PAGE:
The end result manifests as a re-emergence of the dreaded Android lag, but that is disingenuous to the Oreo OS on board. Switching applications is not a smooth process, often with multiple seconds elapsing between pulling up the recent applications, selection of another application, and that application being drawn on the display. RAM works well with many applications being able to be stored in memory without reloading them. Chrome browser is a perfect example of performance here. Load a page such as the BBC homepage, and scrolling will be lethargic, to the point I’ve often switched to my phone to read the same article. That’s far from a compelling message.
When you are consuming media on this device the stereo speakers aren’t too bad at all, they just don’t break any boundaries. I’d still suggest a pair of Bluetooth headphones or a mini-soundbar to get the most out of these, or you could even just use the good old 3.5mm audio jack for wider compatibility.
Then we get to the camera. I’ve said it before on social media and I’ll say it again here; don’t take pictures with your tablet. Just don’t be that person. No, not because you’ll look stupid in front of anybody and everyone in the vicinity (you will though) just because camera units on tablets are, as a rule, not good. The Chuwi Hi9 Air 4G does nothing to buck this trend either. The included 13MP rear-facing camera takes very poor shots in good light with lots of grain and noise. Low light is a no go. The 5MP front-facing camera is what I’d call acceptable for video calling.
Battery life is good here though with a good 7-7.5 hours of in light use with around 2.5 hours of screen on time to be extracted from the fully charged 8000 mAh battery. That drops down to around 3.5-4 hours when gaming is involved. Once the juice has dried up, putting this on charge to fill it back up will take a few hours. No fast charging here and a microUSB port to boot!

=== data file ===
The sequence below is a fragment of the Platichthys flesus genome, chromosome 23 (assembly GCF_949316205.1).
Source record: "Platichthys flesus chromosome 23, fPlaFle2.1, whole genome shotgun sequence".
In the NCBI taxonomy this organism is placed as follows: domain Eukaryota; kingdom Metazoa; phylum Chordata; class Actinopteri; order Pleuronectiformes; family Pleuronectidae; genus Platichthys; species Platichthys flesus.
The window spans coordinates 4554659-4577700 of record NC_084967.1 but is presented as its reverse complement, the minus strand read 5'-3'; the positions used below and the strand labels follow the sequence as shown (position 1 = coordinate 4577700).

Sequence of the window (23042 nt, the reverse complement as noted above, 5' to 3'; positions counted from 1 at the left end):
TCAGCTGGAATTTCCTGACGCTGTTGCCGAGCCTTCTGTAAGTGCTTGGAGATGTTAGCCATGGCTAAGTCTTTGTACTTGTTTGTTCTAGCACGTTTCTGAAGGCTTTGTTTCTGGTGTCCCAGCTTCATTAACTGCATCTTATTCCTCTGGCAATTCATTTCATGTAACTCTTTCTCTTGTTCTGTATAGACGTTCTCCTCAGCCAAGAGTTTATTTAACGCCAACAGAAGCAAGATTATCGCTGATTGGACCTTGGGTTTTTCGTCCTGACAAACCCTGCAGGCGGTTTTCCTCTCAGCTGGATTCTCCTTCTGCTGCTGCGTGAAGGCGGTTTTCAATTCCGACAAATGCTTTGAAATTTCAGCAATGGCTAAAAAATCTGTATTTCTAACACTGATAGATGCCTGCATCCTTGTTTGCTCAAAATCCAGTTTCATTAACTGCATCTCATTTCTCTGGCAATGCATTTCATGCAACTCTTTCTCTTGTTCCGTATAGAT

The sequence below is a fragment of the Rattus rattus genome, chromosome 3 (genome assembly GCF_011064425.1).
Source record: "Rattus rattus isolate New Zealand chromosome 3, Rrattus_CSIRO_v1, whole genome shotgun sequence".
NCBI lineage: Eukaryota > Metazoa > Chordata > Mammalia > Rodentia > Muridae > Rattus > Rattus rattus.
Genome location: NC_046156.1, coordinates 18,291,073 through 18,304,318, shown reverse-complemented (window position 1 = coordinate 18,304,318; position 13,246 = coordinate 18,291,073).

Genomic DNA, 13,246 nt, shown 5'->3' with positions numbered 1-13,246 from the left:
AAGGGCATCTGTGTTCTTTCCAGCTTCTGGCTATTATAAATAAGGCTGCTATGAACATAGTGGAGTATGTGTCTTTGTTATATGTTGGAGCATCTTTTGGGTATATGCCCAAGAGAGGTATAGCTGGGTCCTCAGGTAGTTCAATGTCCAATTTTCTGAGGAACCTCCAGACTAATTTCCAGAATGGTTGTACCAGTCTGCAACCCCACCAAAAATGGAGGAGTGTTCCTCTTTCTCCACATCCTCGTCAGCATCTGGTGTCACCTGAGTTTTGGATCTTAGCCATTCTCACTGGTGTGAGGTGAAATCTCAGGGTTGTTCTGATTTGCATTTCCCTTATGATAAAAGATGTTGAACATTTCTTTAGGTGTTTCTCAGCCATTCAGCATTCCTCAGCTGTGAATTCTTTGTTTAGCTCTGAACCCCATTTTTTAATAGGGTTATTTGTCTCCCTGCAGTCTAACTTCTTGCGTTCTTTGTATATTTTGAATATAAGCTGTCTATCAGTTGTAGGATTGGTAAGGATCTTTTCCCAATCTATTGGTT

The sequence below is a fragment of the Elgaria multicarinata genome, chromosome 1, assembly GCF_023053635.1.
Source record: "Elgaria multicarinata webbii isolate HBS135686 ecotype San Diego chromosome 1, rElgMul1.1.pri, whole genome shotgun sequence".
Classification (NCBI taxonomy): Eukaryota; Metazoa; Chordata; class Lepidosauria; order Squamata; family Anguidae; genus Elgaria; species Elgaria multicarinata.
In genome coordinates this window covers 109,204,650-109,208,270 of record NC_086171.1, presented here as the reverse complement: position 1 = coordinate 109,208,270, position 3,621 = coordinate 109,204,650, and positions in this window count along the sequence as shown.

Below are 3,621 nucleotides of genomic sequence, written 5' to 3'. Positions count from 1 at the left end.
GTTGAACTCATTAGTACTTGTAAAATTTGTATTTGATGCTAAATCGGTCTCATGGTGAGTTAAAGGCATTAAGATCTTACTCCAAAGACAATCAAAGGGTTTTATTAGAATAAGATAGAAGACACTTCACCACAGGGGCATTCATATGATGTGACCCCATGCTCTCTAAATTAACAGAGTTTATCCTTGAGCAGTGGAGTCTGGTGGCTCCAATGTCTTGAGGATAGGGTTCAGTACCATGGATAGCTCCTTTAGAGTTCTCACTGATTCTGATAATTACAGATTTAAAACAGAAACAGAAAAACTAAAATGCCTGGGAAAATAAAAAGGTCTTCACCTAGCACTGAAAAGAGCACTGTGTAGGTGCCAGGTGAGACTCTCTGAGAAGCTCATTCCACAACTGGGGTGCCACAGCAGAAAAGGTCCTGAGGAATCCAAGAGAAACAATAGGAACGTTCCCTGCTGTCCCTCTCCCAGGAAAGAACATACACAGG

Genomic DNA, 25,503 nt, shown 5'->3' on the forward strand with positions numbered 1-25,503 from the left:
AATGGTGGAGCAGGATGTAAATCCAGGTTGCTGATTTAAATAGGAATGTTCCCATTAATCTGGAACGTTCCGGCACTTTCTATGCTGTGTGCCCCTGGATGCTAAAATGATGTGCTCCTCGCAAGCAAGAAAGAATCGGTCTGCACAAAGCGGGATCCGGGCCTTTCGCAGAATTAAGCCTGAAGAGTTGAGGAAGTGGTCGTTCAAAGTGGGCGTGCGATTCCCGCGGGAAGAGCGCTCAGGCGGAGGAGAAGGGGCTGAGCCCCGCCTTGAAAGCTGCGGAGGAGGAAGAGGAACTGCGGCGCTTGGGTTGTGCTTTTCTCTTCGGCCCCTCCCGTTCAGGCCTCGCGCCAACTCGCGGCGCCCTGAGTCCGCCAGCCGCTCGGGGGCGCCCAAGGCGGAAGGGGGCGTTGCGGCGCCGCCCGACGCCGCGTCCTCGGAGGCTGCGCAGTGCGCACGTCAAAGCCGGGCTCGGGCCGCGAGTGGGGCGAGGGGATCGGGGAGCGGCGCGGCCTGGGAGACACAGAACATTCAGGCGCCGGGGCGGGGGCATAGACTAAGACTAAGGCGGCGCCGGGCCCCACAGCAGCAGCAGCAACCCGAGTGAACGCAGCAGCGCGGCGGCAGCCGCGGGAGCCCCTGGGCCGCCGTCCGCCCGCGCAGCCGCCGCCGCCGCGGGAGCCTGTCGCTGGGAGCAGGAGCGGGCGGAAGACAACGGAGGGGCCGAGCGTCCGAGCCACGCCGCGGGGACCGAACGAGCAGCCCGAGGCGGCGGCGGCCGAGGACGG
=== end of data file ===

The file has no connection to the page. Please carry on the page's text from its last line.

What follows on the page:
Finally, the major selling point of this over other similar tablets is the connectivity aspect. Most Coffee shops and other venues have WiFi now, and you can connect to it from your Chuwi Hi9 Air 4G using either 2.4Ghz or 5Ghz bands where available. If you find yourself in a WiFi black spot, however, fear not, the 4G capabilities of this device mean you can throw a SIM card in there and away you go. The truth is that the radios, in all cases, are a little lacklustre. They work and you do get connectivity, but the speeds from both the Wireless and SIM connections are a fair bit slower than you’d on a 2018 mid-tier upwards smartphone. They do manage to get the job done largely and your mileage on the 4G front may vary on carrier, bands used and location.